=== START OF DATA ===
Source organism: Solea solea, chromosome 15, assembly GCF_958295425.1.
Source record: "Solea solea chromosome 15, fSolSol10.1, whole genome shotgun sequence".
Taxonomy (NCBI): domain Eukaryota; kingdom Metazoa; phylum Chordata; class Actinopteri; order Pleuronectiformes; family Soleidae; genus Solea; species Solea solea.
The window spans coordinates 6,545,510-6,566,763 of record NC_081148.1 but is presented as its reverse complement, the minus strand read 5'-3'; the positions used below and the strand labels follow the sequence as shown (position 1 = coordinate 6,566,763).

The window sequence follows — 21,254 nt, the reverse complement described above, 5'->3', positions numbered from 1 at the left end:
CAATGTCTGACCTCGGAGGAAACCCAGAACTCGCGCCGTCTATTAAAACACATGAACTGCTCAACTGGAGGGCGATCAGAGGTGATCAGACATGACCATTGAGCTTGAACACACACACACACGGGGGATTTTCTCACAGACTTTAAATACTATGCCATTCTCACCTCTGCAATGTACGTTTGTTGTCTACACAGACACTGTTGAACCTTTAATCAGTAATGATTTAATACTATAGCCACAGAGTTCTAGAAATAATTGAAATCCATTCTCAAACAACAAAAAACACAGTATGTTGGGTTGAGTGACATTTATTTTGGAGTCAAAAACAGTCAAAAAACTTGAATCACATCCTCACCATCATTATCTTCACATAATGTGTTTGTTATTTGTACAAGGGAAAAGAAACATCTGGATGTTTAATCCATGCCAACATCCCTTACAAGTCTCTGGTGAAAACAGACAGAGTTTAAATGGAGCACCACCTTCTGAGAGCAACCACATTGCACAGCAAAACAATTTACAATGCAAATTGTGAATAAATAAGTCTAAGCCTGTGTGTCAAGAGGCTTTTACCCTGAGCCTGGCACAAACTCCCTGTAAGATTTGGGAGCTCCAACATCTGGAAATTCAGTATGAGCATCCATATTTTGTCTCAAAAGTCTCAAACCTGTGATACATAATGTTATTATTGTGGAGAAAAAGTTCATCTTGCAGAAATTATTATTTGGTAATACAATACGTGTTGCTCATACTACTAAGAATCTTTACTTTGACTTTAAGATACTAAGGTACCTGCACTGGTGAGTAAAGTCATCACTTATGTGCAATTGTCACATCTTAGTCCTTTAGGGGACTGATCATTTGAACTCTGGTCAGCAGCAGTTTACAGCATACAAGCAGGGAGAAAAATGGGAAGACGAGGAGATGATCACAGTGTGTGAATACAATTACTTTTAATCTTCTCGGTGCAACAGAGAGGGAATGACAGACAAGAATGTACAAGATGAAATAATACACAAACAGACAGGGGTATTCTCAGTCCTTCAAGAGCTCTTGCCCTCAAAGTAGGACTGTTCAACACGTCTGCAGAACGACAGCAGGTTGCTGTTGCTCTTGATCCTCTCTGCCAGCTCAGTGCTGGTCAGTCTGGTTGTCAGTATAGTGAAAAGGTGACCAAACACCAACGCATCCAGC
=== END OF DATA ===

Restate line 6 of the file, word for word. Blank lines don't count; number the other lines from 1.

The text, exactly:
CAATGTCTGACCTCGGAGGAAACCCAGAACTCGCGCCGTCTATTAAAACACATGAACTGCTCAACTGGAGGGCGATCAGAGGTGATCAGACATGACCATTGAGCTTGAACACACACACACACGGGGGATTTTCTCACAGACTTTAAATACTATGCCATTCTCACCTCTGCAATGTACGTTTGTTGTCTACACAGACACTGTTGAACCTTTAATCAGTAATGATTTAATACTATAGCCACAGAGTTCTAGAAATAATTGAAATCCATTCTCAAACAACAAAAAACACAGTATGTTGGGTTGAGTGACATTTATTTTGGAGTCAAAAACAGTCAAAAAACTTGAATCACATCCTCACCATCATTATCTTCACATAATGTGTTTGTTATTTGTACAAGGGAAAAGAAACATCTGGATGTTTAATCCATGCCAACATCCCTTACAAGTCTCTGGTGAAAACAGACAGAGTTTAAATGGAGCACCACCTTCTGAGAGCAACCACATTGCACAGCAAAACAATTTACAATGCAAATTGTGAATAAATAAGTCTAAGCCTGTGTGTCAAGAGGCTTTTACCCTGAGCCTGGCACAAACTCCCTGTAAGATTTGGGAGCTCCAACATCTGGAAATTCAGTATGAGCATCCATATTTTGTCTCAAAAGTCTCAAACCTGTGATACATAATGTTATTATTGTGGAGAAAAAGTTCATCTTGCAGAAATTATTATTTGGTAATACAATACGTGTTGCTCATACTACTAAGAATCTTTACTTTGACTTTAAGATACTAAGGTACCTGCACTGGTGAGTAAAGTCATCACTTATGTGCAATTGTCACATCTTAGTCCTTTAGGGGACTGATCATTTGAACTCTGGTCAGCAGCAGTTTACAGCATACAAGCAGGGAGAAAAATGGGAAGACGAGGAGATGATCACAGTGTGTGAATACAATTACTTTTAATCTTCTCGGTGCAACAGAGAGGGAATGACAGACAAGAATGTACAAGATGAAATAATACACAAACAGACAGGGGTATTCTCAGTCCTTCAAGAGCTCTTGCCCTCAAAGTAGGACTGTTCAACACGTCTGCAGAACGACAGCAGGTTGCTGTTGCTCTTGATCCTCTCTGCCAGCTCAGTGCTGGTCAGTCTGGTTGTCAGTATAGTGAAAAGGTGACCAAACACCAACGCATCCAGC